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To Define and Empower: Celebrating Black History 2022
Celebrate Black History with these resources from the CalArts Library's collections! Interested in Black history and Black authors / artists / creators beyond this list? Email firstname.lastname@example.org. We're happy to help!
Black Thought and Culture is a landmark electronic collection of approximately 100,000 pages of non-fiction writings by major American Black leaders—teachers, artists, politicians, religious leaders, athletes, war veterans, entertainers, and other figures—covering 250 years of history. In addition to the most familiar works, Black Thought and Culture presents a great deal of previously inaccessible material, including letters, speeches, prefatory essays, political leaflets, interviews, periodicals, and trial transcripts. The ideas of over 1,000 authors present an evolving and complex view of what it is to be Black in America.
With a focus on Black Freedom, featuring select primary source documents related to critical people and events in African American history, this website is a valuable resource for anyone interested in learning more about the foundation of ongoing racial injustice in the U.S. – and the fights against it.
Black Film Archive is a resource and a living register of Black films. In its current iteration, it showcases Black films made from 1915 to 1979.
One True Thing: Meditations on Black Aesthetics by Kerry James MarshallThis book is a form of guidance for the youth of today, a guide for their everyday lives, as well as being a compilation of useful information that is related to the various forms of worship with informative explanations given in an understandable manner. It has been prepared with color illustrations about every stage of performing various acts of worship, in particular, the rituals of purification and daily prayers. Aiming to meet the practical needs of English speaking readers for their daily worship, this guide is one that is essential for every Muslim young person.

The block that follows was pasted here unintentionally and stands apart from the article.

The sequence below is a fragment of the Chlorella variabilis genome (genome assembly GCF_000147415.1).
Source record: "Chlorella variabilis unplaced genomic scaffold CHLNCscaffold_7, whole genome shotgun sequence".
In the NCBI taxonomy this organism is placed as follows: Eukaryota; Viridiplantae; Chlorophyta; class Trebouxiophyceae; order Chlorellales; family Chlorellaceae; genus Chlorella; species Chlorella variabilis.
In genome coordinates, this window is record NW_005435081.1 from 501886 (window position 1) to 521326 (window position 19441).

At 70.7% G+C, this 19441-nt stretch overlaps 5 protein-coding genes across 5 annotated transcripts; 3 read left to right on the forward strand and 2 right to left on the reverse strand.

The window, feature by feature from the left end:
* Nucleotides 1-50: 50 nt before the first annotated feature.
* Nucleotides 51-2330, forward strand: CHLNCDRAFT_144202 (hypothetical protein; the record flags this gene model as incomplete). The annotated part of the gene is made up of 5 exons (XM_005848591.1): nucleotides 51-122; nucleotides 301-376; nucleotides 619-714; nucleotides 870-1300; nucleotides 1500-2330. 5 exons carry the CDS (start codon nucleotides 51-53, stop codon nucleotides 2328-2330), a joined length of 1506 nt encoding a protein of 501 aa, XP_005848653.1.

Call Number: 2003 1 23a 3
Publication Date: 2003-11-02
Cinema Remixed & Reloaded by Andrea Barnwell BrownleeCinema Remixed and Reloaded is a daring, bold, innovative look at black women artists and video art. This historical survey examines an intriguing and unbounded scope of work, including experimental film, projections, and installations. Creative projects by established artists who became interested in time-based media several decades ago, such as Camille Billops, Barbara McCullough, Howardena Pindell, and Adrian Piper, are presented alongside such midcareer artists as Berni Searle, Lorna Simpson, Kara Walker, and Carrie Mae Weems, who continually garner international acclaim. Works by emerging artists, including Elizabeth Axtman, Debra Edgerton, Lauren Kelley, Jessica Ann Peavy, Pamela Sunstrum, and Lauren Woods, are also featured. While exploring personal experiences and dissecting popular visual culture, the artists in Cinema Remixed and Reloaded provide relevant views on several important topics--memory, loss, alienation, racial politics, gender inequities, empowerment, and the pursuit of power.
Call Number: 2008 1 37d 2
Publication Date: 2008-09-01
30 Americans by Rubell Family Collection; Robert Carleton Hobbs, Glenn Ligon, et al.Since the 1960s, Miami's Rubell family has collected the works of the most relevant contemporary African American artists as an integral part of their broader mission to collect the most interesting art of our time. 30 Americans serves as both the catalogue for their current exhibition of African American art at the Contemporary Art Center New Orleans and a visual record of the Rubell family's diverse collection, which spans genres and generations. This expanded third edition contains not only artists long collected by the Rubells such as Robert Colescott, Jean-Michel Basquiat, Ren e Green, David Hammons, Barkley Hendricks, Kerry James Marshall, Gary Simmons, Lorna Simpson, Kara Walker and Carrie Mae Weems, but also those who have recently been catapulted to the forefront of the art world, such as Kalup Linzy, Nick Cave, Iona Rozeal Brown, Rashid Johnson, Mikalene Thomas, Hank Willis Thomas, Kehinde Wiley and Wangechi Mutu.